Style

Thanks To Bridgerton, “Regencycore” Is Fashion’s Favorite (& Most Regal) Trend

Photo: Courtesy of Netflix.

On Monday, IndieWire revealed that over the holidays, Netflix recorded its biggest Christmas week in company history, in large part thanks to Bridgerton, a show that reached over 63 million households. But the streaming site’s new Regency-era romance-drama, produced by Grey’s Anatomy’s Shonda Rhimes and based on Julia Quinn’s romance novels of the same name, didn’t just bring in a record number of views. It also caused a spike in popularity for fashion from the era it takes place in — which fashion search engine Lyst has dubbed “Regencycore.”

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According to Lyst's new report, in the weeks following Bridgerton’s release, searches for period pieces like corsets, headpieces, elbow-length gloves, and more have skyrocketed. Corsets surged on the platform by 123%, with users specifically looking for items by Russian luxury brand Rasario and Australian designer Dion Lee, who’s known for his sexy, leather harnesses and lingerie-like dresses.

Photo: Courtesy of Netflix.

Empire-line dresses, which were featured throughout the show in colors ranging from ivory and sky blue (on the Bridgertons) to neon orange and lime green (on the Featheringtons), were another hit on Lyst. Ethereal dresses by Brock Collection and Erdem, in specific, spiked on the site, as did the overall search for the silhouette, which saw an increase of 93%.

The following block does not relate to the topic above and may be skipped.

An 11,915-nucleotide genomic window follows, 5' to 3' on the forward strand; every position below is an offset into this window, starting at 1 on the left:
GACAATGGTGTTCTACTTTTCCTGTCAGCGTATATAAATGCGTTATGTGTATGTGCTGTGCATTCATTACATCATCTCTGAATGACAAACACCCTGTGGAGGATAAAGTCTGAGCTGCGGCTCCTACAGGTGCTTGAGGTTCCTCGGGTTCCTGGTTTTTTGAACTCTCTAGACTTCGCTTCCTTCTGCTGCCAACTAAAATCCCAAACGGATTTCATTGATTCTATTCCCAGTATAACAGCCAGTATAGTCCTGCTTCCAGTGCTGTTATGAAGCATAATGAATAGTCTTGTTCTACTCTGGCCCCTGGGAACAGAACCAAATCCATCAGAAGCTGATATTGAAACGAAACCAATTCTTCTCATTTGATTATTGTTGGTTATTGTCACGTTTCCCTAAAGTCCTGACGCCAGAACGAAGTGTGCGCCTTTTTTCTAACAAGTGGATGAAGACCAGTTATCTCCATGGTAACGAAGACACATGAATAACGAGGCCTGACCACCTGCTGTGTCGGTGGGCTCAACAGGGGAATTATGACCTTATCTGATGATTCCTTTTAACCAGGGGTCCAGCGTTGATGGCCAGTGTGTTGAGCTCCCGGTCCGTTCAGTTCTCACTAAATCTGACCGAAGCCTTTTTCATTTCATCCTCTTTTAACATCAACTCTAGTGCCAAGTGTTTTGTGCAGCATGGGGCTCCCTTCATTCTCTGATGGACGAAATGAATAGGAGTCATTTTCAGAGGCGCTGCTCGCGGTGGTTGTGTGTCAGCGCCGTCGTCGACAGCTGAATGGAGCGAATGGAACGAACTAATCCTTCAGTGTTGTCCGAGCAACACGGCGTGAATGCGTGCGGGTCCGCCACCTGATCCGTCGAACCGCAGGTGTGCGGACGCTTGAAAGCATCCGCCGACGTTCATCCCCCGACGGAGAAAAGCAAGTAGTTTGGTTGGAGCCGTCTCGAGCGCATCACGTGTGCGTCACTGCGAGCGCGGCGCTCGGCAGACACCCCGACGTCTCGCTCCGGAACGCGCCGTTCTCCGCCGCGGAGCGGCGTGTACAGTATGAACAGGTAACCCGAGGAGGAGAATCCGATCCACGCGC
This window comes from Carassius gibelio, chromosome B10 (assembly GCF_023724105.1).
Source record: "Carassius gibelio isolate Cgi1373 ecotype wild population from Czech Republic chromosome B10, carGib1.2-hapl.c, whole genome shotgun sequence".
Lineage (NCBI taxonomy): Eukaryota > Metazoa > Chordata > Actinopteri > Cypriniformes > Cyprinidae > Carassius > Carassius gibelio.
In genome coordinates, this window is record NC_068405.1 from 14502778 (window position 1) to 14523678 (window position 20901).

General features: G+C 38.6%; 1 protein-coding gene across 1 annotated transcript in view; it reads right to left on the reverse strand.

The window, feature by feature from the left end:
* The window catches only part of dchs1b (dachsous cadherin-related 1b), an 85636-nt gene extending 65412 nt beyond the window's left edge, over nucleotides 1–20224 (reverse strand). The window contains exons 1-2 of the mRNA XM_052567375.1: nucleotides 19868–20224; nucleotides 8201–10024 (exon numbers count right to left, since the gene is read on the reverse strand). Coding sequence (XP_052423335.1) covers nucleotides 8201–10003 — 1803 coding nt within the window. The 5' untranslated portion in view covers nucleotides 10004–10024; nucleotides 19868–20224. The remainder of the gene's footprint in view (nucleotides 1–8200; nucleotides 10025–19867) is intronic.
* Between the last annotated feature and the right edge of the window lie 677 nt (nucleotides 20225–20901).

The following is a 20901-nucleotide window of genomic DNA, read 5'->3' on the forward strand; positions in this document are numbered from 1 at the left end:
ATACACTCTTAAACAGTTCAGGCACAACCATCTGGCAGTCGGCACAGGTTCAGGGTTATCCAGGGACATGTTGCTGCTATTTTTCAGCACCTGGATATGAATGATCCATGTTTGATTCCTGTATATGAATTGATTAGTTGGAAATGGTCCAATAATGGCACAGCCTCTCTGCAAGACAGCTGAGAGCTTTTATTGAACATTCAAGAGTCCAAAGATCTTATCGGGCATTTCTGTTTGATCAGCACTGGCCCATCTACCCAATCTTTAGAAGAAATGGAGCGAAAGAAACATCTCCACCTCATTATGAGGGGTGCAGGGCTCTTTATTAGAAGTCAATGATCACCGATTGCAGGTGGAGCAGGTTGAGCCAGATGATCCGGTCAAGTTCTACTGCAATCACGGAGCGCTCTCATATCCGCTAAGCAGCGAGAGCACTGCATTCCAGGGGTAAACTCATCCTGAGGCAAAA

In the accessories department, search for pearl and feather headbands saw an increase of 49%, with pieces from Simone Rocha and Magnetic Midnight showing the most interest. Long, elbow-length gloves, which spiked by 23%, were also popular among shoppers. 

Whilst decadence in fashion isn’t a new trend — most recently, fall ‘20 New York Fashion Week saw many extravagant and regal gowns at Rodarte, Brock Collection, Christopher John Rogers, Adam Lippes, and Carolina Herrera — given lockdown’s insistence on sweatsuits and Nap dresses, we hardly expected a surge in excitement for fancy dresses and tight corsets. Apparently, though, steamy, escapist TV is just what fashion needed to get people out of their sweats and into something a little more glam. 

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